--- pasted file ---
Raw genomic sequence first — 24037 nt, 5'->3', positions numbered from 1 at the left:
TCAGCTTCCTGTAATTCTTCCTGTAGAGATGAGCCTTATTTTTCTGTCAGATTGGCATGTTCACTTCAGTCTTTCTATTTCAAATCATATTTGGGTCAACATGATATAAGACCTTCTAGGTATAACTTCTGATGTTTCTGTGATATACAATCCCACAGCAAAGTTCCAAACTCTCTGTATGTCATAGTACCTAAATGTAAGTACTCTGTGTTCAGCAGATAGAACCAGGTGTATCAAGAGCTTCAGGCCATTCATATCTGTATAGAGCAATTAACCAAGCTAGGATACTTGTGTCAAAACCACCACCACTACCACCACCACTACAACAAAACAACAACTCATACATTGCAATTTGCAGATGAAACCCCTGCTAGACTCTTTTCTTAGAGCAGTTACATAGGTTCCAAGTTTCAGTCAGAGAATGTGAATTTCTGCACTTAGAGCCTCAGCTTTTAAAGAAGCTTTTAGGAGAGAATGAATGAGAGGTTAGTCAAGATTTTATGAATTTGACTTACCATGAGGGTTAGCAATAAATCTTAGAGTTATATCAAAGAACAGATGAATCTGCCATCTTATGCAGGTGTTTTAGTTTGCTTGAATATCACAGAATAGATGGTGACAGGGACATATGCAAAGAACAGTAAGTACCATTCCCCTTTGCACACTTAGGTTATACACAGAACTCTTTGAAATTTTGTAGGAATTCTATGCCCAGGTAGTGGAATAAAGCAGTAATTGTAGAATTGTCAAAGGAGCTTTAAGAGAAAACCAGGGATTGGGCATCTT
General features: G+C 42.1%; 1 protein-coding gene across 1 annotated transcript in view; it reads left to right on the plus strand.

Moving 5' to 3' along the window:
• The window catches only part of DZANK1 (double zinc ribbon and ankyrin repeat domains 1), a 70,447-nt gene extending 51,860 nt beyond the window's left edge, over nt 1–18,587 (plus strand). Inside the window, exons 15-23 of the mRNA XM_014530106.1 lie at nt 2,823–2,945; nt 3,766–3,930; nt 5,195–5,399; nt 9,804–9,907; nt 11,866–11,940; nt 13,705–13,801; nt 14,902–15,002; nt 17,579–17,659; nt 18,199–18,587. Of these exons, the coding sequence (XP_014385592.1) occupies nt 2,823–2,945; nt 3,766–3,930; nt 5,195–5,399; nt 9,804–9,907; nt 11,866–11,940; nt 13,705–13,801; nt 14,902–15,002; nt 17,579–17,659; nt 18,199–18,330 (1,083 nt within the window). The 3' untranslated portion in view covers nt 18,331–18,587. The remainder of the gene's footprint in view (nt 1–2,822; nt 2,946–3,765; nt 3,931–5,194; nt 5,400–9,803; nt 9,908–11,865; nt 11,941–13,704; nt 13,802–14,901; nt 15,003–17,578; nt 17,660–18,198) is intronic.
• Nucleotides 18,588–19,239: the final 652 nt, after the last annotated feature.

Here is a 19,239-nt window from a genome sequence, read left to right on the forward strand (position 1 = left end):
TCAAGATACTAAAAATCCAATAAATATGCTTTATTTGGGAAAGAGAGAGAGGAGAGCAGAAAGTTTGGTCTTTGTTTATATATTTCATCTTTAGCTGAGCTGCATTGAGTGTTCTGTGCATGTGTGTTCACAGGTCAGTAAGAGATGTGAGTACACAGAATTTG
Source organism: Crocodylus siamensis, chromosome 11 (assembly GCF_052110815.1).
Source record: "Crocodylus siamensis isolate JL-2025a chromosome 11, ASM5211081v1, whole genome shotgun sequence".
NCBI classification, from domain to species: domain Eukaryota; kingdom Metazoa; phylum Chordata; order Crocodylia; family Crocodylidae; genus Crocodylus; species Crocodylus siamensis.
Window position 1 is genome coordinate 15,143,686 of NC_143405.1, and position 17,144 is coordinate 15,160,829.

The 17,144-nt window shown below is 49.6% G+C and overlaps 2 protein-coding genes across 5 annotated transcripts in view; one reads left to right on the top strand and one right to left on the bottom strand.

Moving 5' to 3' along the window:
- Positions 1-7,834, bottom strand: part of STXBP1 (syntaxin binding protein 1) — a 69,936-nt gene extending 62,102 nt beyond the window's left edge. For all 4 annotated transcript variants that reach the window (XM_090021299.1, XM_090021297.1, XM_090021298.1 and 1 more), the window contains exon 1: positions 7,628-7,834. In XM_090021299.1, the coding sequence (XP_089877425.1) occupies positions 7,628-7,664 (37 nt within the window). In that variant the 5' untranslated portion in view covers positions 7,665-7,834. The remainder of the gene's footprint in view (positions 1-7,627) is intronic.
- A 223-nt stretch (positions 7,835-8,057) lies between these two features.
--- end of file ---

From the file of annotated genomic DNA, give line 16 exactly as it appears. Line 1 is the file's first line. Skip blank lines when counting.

- A 223-nt stretch (positions 7,835-8,057) lies between these two features.